When she was moving from Strathmore to Airdrie in 2015 to take care of her elderly family members, she would have never fathomed that she would end up living in a Recreational vehicle (R.V.) simply because she couldn't find a rental property that fit her budget. 

S., whose name is being withheld for privacy reasons, said that when she first moved to Airdrie after selling her own home, she was able to find a rental property by way of a family friend, but it didn't last long before she found herself among numerous other tenants whose landlords were selling properties and giving notice.

"We had a set amount of time - a lease, [but] with the market getting so hot, he decided he wanted to sell and not honour the lease date. My husband and I were both in school, so we didn't have an income," she said. "We have three dogs and four kids, so it's next to impossible to find a place to rent."

One of the few prospective rental properties that she did manage to find was just outside of South Calgary. The monthly price was $2,500 for rent. That price did not include any utilities. 

"We made the decision to look into RV living for the time being because then that way, we weren't paying anybody else's mortgage and we didn't have to worry about the dog damaging anything or the kids wrecking anything."

The family has been living in the R.V. for a few months now and she estimates the living space in the R.V. amounts to 700 square feet, including a living room, kitchen, and bathroom, as well as a master bedroom and a separate loft space for the kids.

"The service guy said it was probably close to the same size as his apartment."

Though living in an R.V. wasn't part of their living plans, S. said the idea excited her, especially the idea of being free. However, she admitted it has been a much harder thing for her children to adjust to. 

"Two of my children share the loft and they're 14 and 12. My 14-year-old doesn't love it because she doesn't have her own private space. She says she's embarrassed to have like friends over."

While the price of the R.V. was close to $129 thousand dollars, S. currently pays less in fees to the RV park she currently resides in, than she would for the rental property in Calgary and those fees encompass a water hook-up, wi-fi connection, as well as electricity. Apart from the R.V. park fees, the family is also paying monthly installments for the R.V. itself.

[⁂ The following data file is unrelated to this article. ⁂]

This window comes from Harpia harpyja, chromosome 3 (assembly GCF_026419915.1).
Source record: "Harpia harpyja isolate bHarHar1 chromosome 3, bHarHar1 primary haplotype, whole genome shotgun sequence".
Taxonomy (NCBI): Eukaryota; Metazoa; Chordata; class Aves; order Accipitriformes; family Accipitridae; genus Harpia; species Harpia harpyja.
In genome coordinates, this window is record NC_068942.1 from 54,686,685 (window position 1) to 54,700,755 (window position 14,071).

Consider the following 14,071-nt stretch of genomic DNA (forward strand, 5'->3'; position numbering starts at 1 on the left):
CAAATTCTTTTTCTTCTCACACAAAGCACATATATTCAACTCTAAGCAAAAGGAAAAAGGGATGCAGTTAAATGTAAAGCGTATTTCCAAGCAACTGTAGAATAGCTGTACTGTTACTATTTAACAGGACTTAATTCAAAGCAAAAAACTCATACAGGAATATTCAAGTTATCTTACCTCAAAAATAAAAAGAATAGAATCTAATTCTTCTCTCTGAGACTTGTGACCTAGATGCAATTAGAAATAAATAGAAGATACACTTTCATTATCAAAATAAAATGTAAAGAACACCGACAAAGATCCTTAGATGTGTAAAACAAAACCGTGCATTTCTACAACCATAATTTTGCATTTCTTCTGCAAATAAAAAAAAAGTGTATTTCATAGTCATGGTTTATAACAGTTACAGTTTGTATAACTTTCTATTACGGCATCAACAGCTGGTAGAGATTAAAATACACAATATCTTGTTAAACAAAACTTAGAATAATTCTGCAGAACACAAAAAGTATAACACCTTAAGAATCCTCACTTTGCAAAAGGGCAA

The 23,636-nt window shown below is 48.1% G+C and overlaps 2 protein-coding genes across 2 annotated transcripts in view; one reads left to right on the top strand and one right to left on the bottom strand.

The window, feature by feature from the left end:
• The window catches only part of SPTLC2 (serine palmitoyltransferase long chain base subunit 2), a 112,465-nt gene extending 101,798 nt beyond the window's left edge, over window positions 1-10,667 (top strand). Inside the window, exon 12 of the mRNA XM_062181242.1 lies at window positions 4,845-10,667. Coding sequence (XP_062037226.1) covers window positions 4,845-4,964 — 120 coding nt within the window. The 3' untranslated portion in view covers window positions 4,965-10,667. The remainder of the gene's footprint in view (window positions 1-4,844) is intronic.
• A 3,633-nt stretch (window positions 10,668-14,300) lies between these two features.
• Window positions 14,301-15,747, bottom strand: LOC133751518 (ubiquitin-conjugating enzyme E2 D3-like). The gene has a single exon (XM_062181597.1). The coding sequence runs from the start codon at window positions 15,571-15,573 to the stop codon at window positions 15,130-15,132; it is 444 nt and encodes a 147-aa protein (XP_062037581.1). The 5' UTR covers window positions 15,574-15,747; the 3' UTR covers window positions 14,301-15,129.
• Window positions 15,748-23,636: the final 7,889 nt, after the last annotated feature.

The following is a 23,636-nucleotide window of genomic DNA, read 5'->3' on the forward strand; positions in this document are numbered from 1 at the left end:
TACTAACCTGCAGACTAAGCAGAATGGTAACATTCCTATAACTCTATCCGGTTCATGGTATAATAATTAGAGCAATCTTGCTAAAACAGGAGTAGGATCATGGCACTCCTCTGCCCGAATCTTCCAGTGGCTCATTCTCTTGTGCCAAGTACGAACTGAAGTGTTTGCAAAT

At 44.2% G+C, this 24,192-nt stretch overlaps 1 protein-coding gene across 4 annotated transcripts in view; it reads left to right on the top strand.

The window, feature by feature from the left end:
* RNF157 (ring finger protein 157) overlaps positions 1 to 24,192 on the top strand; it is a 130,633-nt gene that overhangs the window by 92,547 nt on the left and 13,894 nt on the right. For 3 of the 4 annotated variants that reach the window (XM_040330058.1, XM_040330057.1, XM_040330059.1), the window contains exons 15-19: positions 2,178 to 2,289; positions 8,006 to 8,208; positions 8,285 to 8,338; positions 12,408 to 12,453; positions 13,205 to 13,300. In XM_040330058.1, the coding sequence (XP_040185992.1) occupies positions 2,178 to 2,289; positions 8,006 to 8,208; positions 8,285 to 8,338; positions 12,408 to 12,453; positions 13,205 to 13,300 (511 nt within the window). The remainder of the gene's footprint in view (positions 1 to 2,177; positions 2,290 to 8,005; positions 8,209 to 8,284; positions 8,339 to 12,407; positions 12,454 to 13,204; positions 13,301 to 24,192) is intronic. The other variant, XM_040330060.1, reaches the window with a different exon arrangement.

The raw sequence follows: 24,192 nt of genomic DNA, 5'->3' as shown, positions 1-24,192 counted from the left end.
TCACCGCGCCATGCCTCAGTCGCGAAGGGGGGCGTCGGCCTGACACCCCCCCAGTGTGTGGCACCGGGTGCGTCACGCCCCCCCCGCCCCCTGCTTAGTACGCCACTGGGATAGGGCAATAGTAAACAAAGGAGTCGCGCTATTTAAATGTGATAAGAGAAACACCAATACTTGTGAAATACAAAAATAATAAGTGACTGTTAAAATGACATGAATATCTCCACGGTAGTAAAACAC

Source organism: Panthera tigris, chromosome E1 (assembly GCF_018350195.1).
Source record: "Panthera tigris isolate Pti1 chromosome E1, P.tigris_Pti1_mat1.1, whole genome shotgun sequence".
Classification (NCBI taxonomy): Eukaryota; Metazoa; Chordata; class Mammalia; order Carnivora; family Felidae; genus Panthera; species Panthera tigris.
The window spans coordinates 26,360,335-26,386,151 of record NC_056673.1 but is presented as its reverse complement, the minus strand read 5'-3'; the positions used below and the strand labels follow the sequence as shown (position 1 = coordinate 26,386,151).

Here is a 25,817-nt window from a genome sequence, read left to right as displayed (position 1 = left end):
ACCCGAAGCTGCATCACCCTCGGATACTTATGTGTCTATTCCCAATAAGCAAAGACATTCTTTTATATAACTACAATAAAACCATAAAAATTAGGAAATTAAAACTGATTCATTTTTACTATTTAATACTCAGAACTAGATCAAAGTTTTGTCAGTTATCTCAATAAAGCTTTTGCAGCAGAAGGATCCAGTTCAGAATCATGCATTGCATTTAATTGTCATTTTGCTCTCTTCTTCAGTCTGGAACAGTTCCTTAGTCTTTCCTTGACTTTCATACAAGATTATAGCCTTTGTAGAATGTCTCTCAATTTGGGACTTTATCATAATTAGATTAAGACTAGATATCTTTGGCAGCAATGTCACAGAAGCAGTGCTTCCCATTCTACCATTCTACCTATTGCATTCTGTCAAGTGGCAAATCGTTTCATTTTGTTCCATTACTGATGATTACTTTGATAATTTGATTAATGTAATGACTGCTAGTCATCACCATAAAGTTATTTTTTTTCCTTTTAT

"It's not a ton cheaper, but [right now] it's the only option," S. said. 

Because S. and her family are new to the R.V. life, there were many things they learned on the go and many of those things had additional costs.

"We obviously need full hookups year round. We are at Spring Hill R.V. Park just outside of Cochrane and it is the only place around that I have found that has running water in the winter. For us, with the kids, that was key," she said. "A lot of the R.V. parks are open in the winter, but they only bring in water once or twice a week and some of them don't even bring in water."

The vehicle also had to be winterized and a special heating cord had to be purchased for the pipes so that when the winter comes they don't freeze or burst.

Although S. has solved the conundrum of a place to live, at least for the short term, there were other sacrifices she's had to make, including moving her business from Airdrie to Cochrane. 

"I think people that are stuck, some of them consider it, but you still have to qualify, right? If you don't own an R.V. you still need to qualify to do that. Which can be a challenge, but there's also a huge stigma around it, especially if you have kids," she said. "It's not a forever thing. It's a 'for now' thing. We'll wait until the market cools down and then maybe by then we can buy again."

When asked if she has observed that there may be others like her, even in the current R.V. park she is residing in, S., agreed that there are many more long-term R.V.ers.

"You like you look around and can tell people have been here a long time. Some of them have flowers up and [things are] decorated. There's maybe a third or fourth of the park that is long-term," S. said. "There was only one spot when I called that they had available and I called a month or two ahead of time and I called Chestermere, Okotoks, all over."

According to various statistics, the average rent for a 2-bedroom apartment in Airdrie is approximately $1,531 (as of June 2022), though this most likely does not include utilities, while the average rent for a 2-bedroom apartment in Calgary is approximately $1,725. However, many Airdronians who are looking for rental properties, especially those who have children and pets have been quoted much higher monthly rates. 

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